What I Wish I Knew Before Applying to College



Flagship Colleges in the U.S.

Madeline Singer, Editor-In-Chief

Upcoming Seniors

Damascus High School

25921 Ridge Rd, Damascus, MD 20872


Dear Class of 2023,

Congratulations! You are well on your way to applying to college!

Let’s face it – applying to college can be scary. Toward the end of my junior year, I felt like I was thrown into a world that I knew nothing about. My two older brothers had already been through the process, but for me, it was brand new. College applications are long, complicated, and time intensive. Fortunately, I was able to quickly learn about the process as I completed it. And now, I am lucky enough to share everything I learned and wish I knew before this exciting journey. 

First, start planning early on. I know. You’ve been told a million times that you should start looking at colleges and planning early on in high school. It seems clichè. Plus, the idea of having to figure out your future when it seems like you just started high school yesterday can be terrifying.

But, the truth is: The college search process takes the same amount of work whether you start it your freshman year or your senior year. The only difference is how much time you have to do all of that work. If you think logically about it, it’s obvious that starting early is the better choice.

Secondly, keep deadlines in mind. This might seem like a no brainer and to a certain extent it is. However, when you are writing multiple essays it can be easy to forget to send a SAT score or your official transcript. According to the CollegeBoard’s website, it can take up to three weeks from the time you submit a score request for your SAT results to arrive at your school of choice. Don’t cut it close! If you have a finalized test score, send all the materials to the school at the beginning of your senior year (or as soon as possible) so you aren’t paranoid as the application due date approaches.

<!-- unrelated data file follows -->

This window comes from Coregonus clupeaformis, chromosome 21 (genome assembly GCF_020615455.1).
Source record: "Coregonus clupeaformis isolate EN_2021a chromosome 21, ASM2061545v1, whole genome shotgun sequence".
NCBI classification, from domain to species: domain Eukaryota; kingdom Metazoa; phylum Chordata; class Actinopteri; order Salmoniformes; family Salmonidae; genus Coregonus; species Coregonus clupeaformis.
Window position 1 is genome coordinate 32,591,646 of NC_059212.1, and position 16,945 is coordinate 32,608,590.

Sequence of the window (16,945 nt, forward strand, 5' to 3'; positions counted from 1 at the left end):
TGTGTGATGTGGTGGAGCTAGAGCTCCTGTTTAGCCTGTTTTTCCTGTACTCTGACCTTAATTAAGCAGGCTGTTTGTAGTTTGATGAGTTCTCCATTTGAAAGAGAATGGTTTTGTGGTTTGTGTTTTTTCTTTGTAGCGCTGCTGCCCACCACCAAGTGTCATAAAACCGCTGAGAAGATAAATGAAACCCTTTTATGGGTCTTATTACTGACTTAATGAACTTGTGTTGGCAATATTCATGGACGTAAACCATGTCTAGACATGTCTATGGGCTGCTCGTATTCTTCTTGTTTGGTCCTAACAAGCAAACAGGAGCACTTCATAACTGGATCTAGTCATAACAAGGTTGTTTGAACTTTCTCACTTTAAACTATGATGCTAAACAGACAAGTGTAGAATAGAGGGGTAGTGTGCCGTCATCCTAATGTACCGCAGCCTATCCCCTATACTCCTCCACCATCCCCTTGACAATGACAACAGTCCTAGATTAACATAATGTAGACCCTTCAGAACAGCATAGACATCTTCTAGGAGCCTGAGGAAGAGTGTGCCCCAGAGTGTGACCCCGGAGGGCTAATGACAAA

Third, remember to be open. When I was deciding where to go to college, I had convinced myself that I wanted to go to a big university. Like many kids, I grew up watching TV and movies about “college life” that showed a huge Greek community and lectures full of hundreds of students. It seemed like the only “real” college experience. But, after having spent time visiting different college campuses, I came to realize that there were benefits of smaller colleges as well. Aside from the obvious, smaller class sizes, colleges with smaller populations always felt more like a community. It was almost like a little neighborhood where everyone knew each other; people seemed to make friends quickly as they had smaller classes with more of the same people.

This too, has its downsides as small colleges can be “cliquey” or feel like another four years of high school. The point is that I pretty much entirely ruled out small colleges without even giving them a chance. Keep an open mind.

Lastly, keep everything in perspective. Don’t be afraid to take a step back and remember the college you go to does not necessarily define your life path. 

Best of luck!

Madeline Singer, Class of 2022